Home | Volume 28 | Article number 163

Original article

The primary fallopian tube carcinoma: a rare association with pelvic nodal tuberculosis

The primary fallopian tube carcinoma: a rare association with pelvic nodal tuberculosis

Nisrine Mamouni1,&, Hanane Saadi1, Hinde belfatemi2, Sanaa Erraghay1, Chahrazade Bouchikhi1, Abdelaziz Banani1


1Department of Gynecology and Obstetrics I, University Hospital Hassan II, Fez, Morocco, 2Department of Pathology- University Hospital Hassan II, Fez, Morocco



&Corresponding author
Nisrine Mamouni, Department of Gynecology and Obstetrics I, University Hospital Hassan II, Fez, Morocco




The primary carcinoma of fallopian tube is a rare entity. It represents 0.14 to 1.81% of genital cancers in women. It is a cancer of older women. Its association with tuberculosis is exceptional. We report a rare case of bilateral serous adenocarcinoma of the fallopian tube in a patient aged 42 years, multiparous, whose characteristic is the unexpected association with peritoneal tuberculosis.



Introduction    Down

The primary fallopian tube carcinoma is rare, it occurs in older women. Its association with tuberculosis is exceptional. We report here a rare case of bilateral fallopian adenocarcinoma, in association with unexpected nodal tuberculosis.



Patient and observation Up    Down

A fourty two year old multiparous lady presented with pelvic pain four months before admission, radiating to the lumbar region without menstrual disorders without gastrointestinal symptoms or urinary symptoms. The clinical examination confirmed intraperitoneal effusion syndrome and found a pelvic mass located in the left side, mobilized from the uterus whose diameters are difficult to assess. The uterus is of normal size. Pelvic ultrasound showed an uterus of normal size with The presence an image located in the left side of the uterus, heterogeneous, large four centimetres of biggest diameter, a thick walled, taking the Doppler color at its periphery. The ovaries were not visualized (Figure 1). The magnetic imaging pelvic note the presence of ascites average abundance with an image located in the left side of the uterus measuring eight centimetres in long axis, with irregular contours, component solid and cystic. The left ovary is not seen and the right one is normal. The uterus is normal size and appearance (Figure 2). The biological assessment of the patient objectified that the determination of CA-125 increased. Laparotomy for suspected ovarian tumor was performed. The exploration intraoperative objective a citrine yellow ascites,with peritoneal millimiter granulations, the fallopian tubes were rigid seat of bilateral tumor. The uterus has a normal size; the left ovary is the sit of a cyst measuring three centimetres with thin wall, containing a liquid nutrunner.The surgical treatment consisted of a total hysterectomy with bilateral oophorectomy (Figure 3), omental and peritoneal biopsies and cytology collection of ascites. The histological examination was in favour of a serous adenocarcinoma of the two fallopian tubes, stage IIa according to the FIGO classification (Figure 4), infiltrating the right uterine horn. The ovaries and endometrium are not invaded. The biopsies showed omental and peritoneal granulomatous lesions. Absence of malignant cells in peritoneal fluid. The surgery was completed by bilateral pelvic lymph node dissection and omentectomy. The histological examination found the presence in lymph a tuberculous reaction with a caseous necrosis. An antibiotic treatment, based in streptomycin, Isoniazid, Rifampicin and Pirazinamide was administrated for one month and the cancer chemotherapy was started in parallel to the antibiotics. We administrated Cisplatin at a dose of 75mg/m2 and Adriablastin at a dose of 60mg/ m². The patient was received four cycles of chemotherapy spaced 21 days apart. The patient was followed in consultation and assessment to the response to the treatment was based in clinical, biological (determination of CA -125) and CT scan. The patient was lost after the fourth cure of chemotherapy.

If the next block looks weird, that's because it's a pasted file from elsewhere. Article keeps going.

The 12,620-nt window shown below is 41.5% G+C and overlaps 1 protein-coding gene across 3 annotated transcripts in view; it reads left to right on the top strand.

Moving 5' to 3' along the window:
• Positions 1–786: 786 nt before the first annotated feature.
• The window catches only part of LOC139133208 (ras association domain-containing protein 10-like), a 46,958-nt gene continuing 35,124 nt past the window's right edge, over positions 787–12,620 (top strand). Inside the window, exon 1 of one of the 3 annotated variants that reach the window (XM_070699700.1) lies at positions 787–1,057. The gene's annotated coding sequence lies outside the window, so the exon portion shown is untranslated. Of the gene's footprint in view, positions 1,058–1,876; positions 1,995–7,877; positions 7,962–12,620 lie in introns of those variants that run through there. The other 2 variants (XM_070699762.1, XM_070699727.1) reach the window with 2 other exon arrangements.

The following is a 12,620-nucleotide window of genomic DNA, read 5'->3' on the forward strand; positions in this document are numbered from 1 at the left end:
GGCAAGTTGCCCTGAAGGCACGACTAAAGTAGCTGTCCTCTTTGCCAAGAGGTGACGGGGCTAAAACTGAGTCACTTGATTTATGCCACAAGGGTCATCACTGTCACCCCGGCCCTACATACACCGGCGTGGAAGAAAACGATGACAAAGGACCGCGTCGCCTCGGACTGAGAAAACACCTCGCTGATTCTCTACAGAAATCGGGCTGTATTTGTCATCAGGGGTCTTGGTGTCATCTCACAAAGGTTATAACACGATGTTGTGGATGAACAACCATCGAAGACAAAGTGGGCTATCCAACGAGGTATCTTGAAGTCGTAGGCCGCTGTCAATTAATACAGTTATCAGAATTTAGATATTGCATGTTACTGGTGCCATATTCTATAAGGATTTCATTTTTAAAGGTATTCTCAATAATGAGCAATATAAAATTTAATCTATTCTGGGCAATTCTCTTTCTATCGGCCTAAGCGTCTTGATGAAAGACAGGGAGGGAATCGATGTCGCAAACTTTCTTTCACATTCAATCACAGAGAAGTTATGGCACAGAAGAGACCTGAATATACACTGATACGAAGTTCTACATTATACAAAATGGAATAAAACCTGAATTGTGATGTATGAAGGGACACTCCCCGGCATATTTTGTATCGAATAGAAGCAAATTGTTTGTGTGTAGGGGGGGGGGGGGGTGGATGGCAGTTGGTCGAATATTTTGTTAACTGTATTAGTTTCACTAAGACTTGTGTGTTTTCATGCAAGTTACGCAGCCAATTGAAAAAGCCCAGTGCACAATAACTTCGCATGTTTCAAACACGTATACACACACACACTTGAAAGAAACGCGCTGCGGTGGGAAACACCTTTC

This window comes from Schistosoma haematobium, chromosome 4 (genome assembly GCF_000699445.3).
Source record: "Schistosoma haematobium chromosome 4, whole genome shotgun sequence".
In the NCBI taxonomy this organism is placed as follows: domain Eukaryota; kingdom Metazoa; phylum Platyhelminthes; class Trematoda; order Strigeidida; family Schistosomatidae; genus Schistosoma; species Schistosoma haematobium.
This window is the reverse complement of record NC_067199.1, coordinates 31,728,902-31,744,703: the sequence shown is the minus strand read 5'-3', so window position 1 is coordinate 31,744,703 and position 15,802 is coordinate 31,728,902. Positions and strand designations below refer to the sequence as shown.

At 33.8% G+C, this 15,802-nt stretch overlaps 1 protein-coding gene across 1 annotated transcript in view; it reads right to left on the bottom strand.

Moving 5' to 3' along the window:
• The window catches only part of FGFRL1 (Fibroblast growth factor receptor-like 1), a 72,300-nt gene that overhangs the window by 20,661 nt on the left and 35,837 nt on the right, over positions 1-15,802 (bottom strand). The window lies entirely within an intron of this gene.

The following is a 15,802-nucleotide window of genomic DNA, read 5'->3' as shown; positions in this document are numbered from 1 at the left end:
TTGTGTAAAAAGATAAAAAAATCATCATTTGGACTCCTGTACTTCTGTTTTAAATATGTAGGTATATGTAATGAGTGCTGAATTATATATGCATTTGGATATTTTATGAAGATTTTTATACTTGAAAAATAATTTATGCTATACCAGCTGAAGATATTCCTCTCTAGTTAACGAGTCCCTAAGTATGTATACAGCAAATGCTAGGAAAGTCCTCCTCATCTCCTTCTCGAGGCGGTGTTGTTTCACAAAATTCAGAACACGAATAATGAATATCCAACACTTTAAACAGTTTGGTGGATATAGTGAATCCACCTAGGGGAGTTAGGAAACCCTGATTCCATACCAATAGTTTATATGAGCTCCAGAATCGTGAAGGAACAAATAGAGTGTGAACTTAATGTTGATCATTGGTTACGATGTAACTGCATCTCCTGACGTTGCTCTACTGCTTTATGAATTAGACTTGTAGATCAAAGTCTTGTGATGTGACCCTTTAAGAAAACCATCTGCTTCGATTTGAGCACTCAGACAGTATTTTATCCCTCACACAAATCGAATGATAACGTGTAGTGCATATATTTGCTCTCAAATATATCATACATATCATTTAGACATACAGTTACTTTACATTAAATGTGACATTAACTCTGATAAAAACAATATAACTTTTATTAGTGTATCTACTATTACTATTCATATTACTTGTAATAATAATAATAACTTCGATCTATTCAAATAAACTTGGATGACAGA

Discussion Up    Down